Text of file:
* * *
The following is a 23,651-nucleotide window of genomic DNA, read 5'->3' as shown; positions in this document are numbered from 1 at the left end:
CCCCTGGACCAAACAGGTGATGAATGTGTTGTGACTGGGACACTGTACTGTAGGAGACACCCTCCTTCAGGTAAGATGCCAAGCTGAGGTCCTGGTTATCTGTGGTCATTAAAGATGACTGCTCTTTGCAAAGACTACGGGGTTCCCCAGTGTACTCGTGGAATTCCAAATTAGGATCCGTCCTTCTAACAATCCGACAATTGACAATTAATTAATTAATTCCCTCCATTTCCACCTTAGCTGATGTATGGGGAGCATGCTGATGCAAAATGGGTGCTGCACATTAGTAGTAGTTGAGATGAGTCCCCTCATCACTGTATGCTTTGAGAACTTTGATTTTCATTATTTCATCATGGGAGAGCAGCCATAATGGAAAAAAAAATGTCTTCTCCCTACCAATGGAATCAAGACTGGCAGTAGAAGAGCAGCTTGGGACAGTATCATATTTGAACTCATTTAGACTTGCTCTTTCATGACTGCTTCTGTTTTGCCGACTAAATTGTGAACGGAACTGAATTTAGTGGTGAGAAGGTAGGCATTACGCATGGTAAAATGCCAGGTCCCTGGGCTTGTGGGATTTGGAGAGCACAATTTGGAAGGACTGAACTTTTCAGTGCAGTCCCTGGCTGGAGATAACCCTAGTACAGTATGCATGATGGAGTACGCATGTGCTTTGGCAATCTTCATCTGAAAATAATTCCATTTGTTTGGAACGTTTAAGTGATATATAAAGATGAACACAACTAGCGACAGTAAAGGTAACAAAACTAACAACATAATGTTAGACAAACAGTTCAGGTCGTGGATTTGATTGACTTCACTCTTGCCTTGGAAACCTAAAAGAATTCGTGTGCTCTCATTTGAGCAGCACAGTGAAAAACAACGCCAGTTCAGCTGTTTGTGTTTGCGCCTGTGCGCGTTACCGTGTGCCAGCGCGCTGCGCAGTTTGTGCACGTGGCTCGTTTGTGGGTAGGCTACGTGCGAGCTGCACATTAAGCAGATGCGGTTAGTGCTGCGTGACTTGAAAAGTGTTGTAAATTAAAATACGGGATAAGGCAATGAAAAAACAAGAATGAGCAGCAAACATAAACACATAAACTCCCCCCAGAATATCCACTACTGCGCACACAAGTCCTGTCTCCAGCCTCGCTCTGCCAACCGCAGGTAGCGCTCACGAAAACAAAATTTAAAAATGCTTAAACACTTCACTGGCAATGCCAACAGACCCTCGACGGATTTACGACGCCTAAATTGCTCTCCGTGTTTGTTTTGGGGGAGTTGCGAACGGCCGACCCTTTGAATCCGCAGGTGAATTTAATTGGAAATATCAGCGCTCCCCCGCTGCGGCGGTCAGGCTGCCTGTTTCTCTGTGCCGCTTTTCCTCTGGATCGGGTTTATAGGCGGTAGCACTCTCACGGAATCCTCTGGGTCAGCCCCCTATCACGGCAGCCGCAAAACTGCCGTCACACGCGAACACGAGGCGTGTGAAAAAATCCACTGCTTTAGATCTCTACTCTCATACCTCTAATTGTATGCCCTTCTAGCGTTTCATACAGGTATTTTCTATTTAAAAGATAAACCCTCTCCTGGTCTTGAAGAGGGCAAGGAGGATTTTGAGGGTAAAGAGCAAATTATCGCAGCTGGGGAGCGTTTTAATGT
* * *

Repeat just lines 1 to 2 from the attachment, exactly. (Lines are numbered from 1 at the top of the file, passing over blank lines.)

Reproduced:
The following is a 23,651-nucleotide window of genomic DNA, read 5'->3' as shown; positions in this document are numbered from 1 at the left end:
CCCCTGGACCAAACAGGTGATGAATGTGTTGTGACTGGGACACTGTACTGTAGGAGACACCCTCCTTCAGGTAAGATGCCAAGCTGAGGTCCTGGTTATCTGTGGTCATTAAAGATGACTGCTCTTTGCAAAGACTACGGGGTTCCCCAGTGTACTCGTGGAATTCCAAATTAGGATCCGTCCTTCTAACAATCCGACAATTGACAATTAATTAATTAATTCCCTCCATTTCCACCTTAGCTGATGTATGGGGAGCATGCTGATGCAAAATGGGTGCTGCACATTAGTAGTAGTTGAGATGAGTCCCCTCATCACTGTATGCTTTGAGAACTTTGATTTTCATTATTTCATCATGGGAGAGCAGCCATAATGGAAAAAAAAATGTCTTCTCCCTACCAATGGAATCAAGACTGGCAGTAGAAGAGCAGCTTGGGACAGTATCATATTTGAACTCATTTAGACTTGCTCTTTCATGACTGCTTCTGTTTTGCCGACTAAATTGTGAACGGAACTGAATTTAGTGGTGAGAAGGTAGGCATTACGCATGGTAAAATGCCAGGTCCCTGGGCTTGTGGGATTTGGAGAGCACAATTTGGAAGGACTGAACTTTTCAGTGCAGTCCCTGGCTGGAGATAACCCTAGTACAGTATGCATGATGGAGTACGCATGTGCTTTGGCAATCTTCATCTGAAAATAATTCCATTTGTTTGGAACGTTTAAGTGATATATAAAGATGAACACAACTAGCGACAGTAAAGGTAACAAAACTAACAACATAATGTTAGACAAACAGTTCAGGTCGTGGATTTGATTGACTTCACTCTTGCCTTGGAAACCTAAAAGAATTCGTGTGCTCTCATTTGAGCAGCACAGTGAAAAACAACGCCAGTTCAGCTGTTTGTGTTTGCGCCTGTGCGCGTTACCGTGTGCCAGCGCGCTGCGCAGTTTGTGCACGTGGCTCGTTTGTGGGTAGGCTACGTGCGAGCTGCACATTAAGCAGATGCGGTTAGTGCTGCGTGACTTGAAAAGTGTTGTAAATTAAAATACGGGATAAGGCAATGAAAAAACAAGAATGAGCAGCAAACATAAACACATAAACTCCCCCCAGAATATCCACTACTGCGCACACAAGTCCTGTCTCCAGCCTCGCTCTGCCAACCGCAGGTAGCGCTCACGAAAACAAAATTTAAAAATGCTTAAACACTTCACTGGCAATGCCAACAGACCCTCGACGGATTTACGACGCCTAAATTGCTCTCCGTGTTTGTTTTGGGGGAGTTGCGAACGGCCGACCCTTTGAATCCGCAGGTGAATTTAATTGGAAATATCAGCGCTCCCCCGCTGCGGCGGTCAGGCTGCCTGTTTCTCTGTGCCGCTTTTCCTCTGGATCGGGTTTATAGGCGGTAGCACTCTCACGGAATCCTCTGGGTCAGCCCCCTATCACGGCAGCCGCAAAACTGCCGTCACACGCGAACACGAGGCGTGTGAAAAAATCCACTGCTTTAGATCTCTACTCTCATACCTCTAATTGTATGCCCTTCTAGCGTTTCATACAGGTATTTTCTATTTAAAAGATAAACCCTCTCCTGGTCTTGAAGAGGGCAAGGAGGATTTTGAGGGTAAAGAGCAAATTATCGCAGCTGGGGAGCGTTTTAATGT